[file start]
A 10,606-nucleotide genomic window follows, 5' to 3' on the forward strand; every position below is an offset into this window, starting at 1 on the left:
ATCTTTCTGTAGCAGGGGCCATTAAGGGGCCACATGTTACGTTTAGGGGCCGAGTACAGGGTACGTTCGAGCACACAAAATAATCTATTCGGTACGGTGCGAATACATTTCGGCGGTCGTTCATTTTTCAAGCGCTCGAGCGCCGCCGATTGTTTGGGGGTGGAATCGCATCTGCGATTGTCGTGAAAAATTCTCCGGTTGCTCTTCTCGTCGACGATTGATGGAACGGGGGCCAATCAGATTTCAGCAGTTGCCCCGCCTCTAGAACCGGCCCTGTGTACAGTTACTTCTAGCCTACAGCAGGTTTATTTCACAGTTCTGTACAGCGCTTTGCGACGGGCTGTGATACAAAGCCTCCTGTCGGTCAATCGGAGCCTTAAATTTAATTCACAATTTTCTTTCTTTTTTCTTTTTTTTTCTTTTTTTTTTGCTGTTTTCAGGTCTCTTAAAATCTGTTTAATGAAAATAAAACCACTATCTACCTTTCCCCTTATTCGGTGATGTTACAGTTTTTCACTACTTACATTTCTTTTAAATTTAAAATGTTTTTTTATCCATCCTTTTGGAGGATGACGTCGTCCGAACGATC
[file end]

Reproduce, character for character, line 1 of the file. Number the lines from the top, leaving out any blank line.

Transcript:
A 10,606-nucleotide genomic window follows, 5' to 3' on the forward strand; every position below is an offset into this window, starting at 1 on the left: